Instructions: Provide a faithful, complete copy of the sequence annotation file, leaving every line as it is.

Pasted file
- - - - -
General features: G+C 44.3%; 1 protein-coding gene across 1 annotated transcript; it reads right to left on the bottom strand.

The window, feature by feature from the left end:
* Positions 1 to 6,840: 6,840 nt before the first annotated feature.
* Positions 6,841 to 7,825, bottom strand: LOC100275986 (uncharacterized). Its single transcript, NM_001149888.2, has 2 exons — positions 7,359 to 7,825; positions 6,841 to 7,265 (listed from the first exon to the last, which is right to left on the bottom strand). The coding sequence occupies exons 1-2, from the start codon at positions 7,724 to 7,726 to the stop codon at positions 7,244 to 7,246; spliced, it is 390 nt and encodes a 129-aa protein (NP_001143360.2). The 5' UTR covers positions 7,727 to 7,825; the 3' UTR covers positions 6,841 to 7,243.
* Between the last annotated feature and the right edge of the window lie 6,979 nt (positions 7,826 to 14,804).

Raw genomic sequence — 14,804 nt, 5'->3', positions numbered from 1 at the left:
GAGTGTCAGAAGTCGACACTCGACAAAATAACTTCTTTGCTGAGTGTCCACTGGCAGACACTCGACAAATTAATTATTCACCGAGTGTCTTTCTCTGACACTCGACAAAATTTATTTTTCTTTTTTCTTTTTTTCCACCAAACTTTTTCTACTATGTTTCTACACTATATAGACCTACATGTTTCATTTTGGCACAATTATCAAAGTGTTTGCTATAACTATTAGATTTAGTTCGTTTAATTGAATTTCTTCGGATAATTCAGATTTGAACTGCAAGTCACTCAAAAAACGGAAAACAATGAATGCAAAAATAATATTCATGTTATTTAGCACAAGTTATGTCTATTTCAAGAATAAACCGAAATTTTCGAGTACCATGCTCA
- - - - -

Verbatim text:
General features: G+C 44.3%; 1 protein-coding gene across 1 annotated transcript; it reads right to left on the bottom strand.

The window, feature by feature from the left end:
* Positions 1 to 6,840: 6,840 nt before the first annotated feature.
* Positions 6,841 to 7,825, bottom strand: LOC100275986 (uncharacterized). Its single transcript, NM_001149888.2, has 2 exons — positions 7,359 to 7,825; positions 6,841 to 7,265 (listed from the first exon to the last, which is right to left on the bottom strand). The coding sequence occupies exons 1-2, from the start codon at positions 7,724 to 7,726 to the stop codon at positions 7,244 to 7,246; spliced, it is 390 nt and encodes a 129-aa protein (NP_001143360.2). The 5' UTR covers positions 7,727 to 7,825; the 3' UTR covers positions 6,841 to 7,243.
* Between the last annotated feature and the right edge of the window lie 6,979 nt (positions 7,826 to 14,804).

Raw genomic sequence — 14,804 nt, 5'->3', positions numbered from 1 at the left:
GAGTGTCAGAAGTCGACACTCGACAAAATAACTTCTTTGCTGAGTGTCCACTGGCAGACACTCGACAAATTAATTATTCACCGAGTGTCTTTCTCTGACACTCGACAAAATTTATTTTTCTTTTTTCTTTTTTTCCACCAAACTTTTTCTACTATGTTTCTACACTATATAGACCTACATGTTTCATTTTGGCACAATTATCAAAGTGTTTGCTATAACTATTAGATTTAGTTCGTTTAATTGAATTTCTTCGGATAATTCAGATTTGAACTGCAAGTCACTCAAAAAACGGAAAACAATGAATGCAAAAATAATATTCATGTTATTTAGCACAAGTTATGTCTATTTCAAGAATAAACCGAAATTTTCGAGTACCATGCTCA